Known commonly as the great white grape of the Burgundy region of France, Chardonnay has become the most popular white wine in America, if not the world. Chardonnay is by nature a rich, full-bodied wine that grows at its best in a relatively cool climate. It is grown in virtually every growing region in the U.S. and is made in a myriad styles. Most Champagne and methode champenoise sparkling wine has Chardonnay in its blend. At one extreme, it can be elegantly floral and forward in the nose, with lovely fruit of pears and melons and a clean green apple acidity with a certain flinty or chalky mineral quality. It often has a full almost "oily" mouthfeel that lasts seemingly forever on the palate, with a perfect balance of fruit, acid and alcohol. Despite the long, complex finish, Chardonnay makes you hungry for food and thirsty for more wine all at the same time. At the other extreme, the first inhalation fills your nostrils with the sweet vanilla of new French oak and the creamy, buttery complexity that only Chardonnay can embody. Butterscotch, hazelnuts, toasted almonds all might come to mind, and the fruit might be tropical in nature, perhaps pineapples or coconuts, with more grapefruit-like acidity. This is truly a chameleon grape, and it can be altered as much by the climate and soil as by the winemaker's hand. In this country, it has found its best representations in Monterey and the Central Coast, Santa Barbara County, Carneros, Napa Valley, Sonoma Valley, Alexander Valley, Russian River Valley, Willamette Valley (Oregon), Yakima Valley (Washington), Virginia and Long Island.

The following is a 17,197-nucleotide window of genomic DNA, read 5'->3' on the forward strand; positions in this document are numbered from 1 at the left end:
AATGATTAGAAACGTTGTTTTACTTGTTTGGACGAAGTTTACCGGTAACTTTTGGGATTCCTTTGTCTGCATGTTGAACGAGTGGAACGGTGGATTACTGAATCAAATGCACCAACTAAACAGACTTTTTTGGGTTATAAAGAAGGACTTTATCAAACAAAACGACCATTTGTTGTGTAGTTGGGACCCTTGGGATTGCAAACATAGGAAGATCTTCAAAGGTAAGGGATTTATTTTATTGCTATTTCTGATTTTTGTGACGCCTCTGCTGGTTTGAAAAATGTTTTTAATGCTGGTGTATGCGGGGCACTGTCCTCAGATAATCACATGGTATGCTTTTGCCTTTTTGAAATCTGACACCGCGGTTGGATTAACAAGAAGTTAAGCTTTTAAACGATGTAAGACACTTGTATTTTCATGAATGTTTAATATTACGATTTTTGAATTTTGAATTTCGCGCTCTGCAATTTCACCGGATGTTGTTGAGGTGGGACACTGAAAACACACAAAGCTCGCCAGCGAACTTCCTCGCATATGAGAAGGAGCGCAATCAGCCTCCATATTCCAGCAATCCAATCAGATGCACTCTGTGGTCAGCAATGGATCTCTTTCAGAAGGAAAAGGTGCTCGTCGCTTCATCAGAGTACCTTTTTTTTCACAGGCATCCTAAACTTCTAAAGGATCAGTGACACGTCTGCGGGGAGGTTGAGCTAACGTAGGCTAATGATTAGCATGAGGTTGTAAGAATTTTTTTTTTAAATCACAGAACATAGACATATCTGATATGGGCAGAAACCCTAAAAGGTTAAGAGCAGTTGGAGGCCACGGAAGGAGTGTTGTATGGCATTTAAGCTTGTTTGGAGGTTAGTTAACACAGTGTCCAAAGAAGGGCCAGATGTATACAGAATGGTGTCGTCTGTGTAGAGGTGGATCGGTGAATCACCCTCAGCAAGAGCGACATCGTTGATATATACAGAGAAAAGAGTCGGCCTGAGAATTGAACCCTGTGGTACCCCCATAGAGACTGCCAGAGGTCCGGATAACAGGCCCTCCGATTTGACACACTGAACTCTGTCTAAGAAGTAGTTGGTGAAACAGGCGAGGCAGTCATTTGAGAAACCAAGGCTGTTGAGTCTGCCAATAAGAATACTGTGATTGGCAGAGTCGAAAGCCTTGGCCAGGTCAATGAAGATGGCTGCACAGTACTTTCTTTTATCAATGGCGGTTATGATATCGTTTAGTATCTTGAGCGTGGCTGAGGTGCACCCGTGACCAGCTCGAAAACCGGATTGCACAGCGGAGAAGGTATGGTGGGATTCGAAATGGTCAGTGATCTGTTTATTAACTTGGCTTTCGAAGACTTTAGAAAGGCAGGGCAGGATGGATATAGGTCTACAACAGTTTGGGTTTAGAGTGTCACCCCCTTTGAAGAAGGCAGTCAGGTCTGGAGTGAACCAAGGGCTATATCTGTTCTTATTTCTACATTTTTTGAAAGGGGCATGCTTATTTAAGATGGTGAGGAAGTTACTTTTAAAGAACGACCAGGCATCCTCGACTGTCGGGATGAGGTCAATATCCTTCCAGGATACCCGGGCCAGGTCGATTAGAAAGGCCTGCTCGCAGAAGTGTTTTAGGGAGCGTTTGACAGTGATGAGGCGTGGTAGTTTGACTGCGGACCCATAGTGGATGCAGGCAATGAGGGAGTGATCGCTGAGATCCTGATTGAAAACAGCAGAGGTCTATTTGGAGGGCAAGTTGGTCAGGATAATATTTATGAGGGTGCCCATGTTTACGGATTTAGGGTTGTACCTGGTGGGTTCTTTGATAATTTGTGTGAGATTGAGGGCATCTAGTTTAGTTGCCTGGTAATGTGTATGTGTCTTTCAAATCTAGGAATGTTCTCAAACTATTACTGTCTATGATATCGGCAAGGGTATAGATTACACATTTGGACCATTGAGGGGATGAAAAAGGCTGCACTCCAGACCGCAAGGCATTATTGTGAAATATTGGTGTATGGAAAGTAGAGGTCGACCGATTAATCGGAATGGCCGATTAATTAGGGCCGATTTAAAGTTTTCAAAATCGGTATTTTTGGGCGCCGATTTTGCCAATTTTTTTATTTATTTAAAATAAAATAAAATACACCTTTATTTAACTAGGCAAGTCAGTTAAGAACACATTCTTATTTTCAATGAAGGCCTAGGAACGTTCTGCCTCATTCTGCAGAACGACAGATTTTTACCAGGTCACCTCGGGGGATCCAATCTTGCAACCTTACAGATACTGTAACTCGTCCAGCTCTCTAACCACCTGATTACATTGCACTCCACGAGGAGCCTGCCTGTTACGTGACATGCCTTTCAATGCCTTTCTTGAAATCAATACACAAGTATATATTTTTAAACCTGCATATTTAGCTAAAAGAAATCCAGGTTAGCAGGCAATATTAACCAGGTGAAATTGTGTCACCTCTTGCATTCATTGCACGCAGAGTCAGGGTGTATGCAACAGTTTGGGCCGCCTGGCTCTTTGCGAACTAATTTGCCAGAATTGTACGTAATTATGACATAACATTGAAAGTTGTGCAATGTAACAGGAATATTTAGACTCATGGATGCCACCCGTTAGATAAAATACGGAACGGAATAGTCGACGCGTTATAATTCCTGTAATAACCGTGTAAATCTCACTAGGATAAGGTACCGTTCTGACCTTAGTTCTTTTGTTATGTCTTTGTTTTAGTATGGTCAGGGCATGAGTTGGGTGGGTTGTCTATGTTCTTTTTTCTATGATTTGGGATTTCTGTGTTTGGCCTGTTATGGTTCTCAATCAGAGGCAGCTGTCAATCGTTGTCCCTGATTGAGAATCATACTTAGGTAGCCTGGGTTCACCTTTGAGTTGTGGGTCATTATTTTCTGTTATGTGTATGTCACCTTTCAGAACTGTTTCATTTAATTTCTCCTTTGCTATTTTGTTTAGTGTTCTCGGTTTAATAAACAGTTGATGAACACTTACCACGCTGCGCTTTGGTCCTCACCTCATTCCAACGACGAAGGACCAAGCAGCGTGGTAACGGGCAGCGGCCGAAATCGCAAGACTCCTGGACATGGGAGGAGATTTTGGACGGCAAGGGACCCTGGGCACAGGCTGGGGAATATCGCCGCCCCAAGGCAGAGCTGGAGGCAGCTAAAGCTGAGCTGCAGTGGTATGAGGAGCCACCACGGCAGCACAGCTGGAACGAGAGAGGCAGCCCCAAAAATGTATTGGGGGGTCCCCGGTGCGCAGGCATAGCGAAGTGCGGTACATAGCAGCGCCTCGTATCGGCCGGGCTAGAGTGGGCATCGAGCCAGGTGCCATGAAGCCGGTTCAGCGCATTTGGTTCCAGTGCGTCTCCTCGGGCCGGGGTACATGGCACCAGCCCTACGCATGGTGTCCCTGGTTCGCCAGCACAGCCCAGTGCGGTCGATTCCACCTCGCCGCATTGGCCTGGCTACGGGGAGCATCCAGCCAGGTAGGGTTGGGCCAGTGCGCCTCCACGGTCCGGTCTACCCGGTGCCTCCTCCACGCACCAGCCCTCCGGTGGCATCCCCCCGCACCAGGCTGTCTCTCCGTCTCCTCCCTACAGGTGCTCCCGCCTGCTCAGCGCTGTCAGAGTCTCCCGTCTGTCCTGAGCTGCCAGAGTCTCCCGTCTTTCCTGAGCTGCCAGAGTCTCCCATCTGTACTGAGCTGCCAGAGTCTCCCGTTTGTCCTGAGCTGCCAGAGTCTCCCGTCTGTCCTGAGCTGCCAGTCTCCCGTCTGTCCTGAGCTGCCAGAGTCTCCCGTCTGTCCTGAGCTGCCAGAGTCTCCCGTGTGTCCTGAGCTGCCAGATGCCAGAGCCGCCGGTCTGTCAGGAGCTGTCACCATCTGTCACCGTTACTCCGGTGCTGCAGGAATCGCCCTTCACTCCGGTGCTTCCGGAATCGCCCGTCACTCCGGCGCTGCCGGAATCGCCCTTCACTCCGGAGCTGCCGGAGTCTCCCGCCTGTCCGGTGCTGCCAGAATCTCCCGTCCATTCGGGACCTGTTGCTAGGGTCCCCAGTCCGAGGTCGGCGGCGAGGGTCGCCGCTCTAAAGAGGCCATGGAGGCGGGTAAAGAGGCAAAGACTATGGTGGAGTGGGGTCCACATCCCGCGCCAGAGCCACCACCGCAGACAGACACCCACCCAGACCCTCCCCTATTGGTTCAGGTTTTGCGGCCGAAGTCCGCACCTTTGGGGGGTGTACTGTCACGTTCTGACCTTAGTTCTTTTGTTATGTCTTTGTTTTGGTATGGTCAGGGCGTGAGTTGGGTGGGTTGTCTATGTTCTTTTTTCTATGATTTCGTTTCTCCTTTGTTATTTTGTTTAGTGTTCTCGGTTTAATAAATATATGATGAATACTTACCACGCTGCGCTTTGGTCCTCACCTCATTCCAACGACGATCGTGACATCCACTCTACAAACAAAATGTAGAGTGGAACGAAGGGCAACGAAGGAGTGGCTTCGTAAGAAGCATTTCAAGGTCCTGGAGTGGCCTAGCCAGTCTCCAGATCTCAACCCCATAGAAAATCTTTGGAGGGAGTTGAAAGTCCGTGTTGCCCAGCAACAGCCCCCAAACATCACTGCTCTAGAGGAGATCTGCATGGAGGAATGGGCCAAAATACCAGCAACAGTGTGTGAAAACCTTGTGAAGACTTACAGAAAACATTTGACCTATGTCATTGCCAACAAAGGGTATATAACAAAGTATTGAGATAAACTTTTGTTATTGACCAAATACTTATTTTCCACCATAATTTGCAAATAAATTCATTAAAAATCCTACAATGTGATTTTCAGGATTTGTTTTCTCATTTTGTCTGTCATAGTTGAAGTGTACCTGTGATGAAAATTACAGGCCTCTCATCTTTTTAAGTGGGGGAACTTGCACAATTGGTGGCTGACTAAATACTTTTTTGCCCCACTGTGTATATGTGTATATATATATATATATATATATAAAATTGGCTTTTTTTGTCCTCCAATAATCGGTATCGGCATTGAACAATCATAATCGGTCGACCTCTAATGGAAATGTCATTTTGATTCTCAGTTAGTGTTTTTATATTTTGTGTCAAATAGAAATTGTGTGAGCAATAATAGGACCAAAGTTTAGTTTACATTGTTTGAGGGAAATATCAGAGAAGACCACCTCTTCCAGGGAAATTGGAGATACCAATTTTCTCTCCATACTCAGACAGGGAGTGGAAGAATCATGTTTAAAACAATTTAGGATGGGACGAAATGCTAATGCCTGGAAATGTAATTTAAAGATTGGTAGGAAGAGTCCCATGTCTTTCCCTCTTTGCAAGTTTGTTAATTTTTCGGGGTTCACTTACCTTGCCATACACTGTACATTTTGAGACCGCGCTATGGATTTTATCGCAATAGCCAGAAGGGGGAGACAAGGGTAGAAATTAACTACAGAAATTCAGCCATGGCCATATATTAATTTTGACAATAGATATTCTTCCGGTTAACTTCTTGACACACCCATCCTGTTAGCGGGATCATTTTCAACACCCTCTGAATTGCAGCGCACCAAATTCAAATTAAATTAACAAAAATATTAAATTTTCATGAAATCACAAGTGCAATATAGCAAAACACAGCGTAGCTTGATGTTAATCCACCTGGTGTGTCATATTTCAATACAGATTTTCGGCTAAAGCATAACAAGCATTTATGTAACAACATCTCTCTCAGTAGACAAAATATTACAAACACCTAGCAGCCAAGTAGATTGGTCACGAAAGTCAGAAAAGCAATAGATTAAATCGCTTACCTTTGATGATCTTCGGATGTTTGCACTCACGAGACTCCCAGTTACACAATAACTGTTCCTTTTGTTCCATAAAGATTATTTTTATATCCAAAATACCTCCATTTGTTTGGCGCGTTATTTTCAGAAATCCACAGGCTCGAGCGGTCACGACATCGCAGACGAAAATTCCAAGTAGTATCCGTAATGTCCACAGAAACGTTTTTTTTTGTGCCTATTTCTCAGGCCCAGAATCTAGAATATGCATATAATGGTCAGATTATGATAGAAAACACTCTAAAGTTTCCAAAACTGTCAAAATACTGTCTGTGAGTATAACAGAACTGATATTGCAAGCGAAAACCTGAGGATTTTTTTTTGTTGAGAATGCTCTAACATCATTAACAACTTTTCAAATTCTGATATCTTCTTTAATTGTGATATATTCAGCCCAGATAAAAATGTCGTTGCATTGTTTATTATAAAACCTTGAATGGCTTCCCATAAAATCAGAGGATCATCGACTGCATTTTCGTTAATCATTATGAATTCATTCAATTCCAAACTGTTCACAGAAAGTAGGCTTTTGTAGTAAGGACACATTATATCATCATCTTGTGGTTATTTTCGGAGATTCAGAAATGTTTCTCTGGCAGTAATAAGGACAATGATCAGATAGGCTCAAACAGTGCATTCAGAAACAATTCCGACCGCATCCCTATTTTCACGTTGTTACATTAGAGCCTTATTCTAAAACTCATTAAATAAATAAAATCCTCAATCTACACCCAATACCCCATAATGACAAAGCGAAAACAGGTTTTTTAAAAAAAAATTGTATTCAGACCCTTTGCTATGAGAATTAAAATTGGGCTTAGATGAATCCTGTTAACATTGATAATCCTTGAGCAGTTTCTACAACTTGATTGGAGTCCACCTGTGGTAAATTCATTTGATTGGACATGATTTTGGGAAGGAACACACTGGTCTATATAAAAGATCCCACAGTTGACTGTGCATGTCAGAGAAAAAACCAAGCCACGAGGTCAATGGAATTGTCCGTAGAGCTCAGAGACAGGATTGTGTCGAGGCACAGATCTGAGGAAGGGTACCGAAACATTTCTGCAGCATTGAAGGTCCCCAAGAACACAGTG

Slovenian wine is wine from the Central European country of Slovenia. Viticulture and winemaking has existed in this region since the time of the Celts and Illyrians tribes, long before the Romans would introduce winemaking to the lands of France, Spain and Germany. Today Slovenia has more than 40,000 wineries making 26.4 million gallons annually from the country's 59,300 acres of vineyards. About 75% of the country's production is white wine. Almost all of the wine is consumed domestically with only 2.6 million gallons a year being exported, mostly to the United States, Bosnia and Herzegovina, Croatia, Germany and Italy.
Most of the country's wine production falls under the classification of premium (vrhunsko) wine with less than 30% classified as basic table wine (namizno vino). Slovenia has three principal wine regions: Podravje, Posavje and Primorska.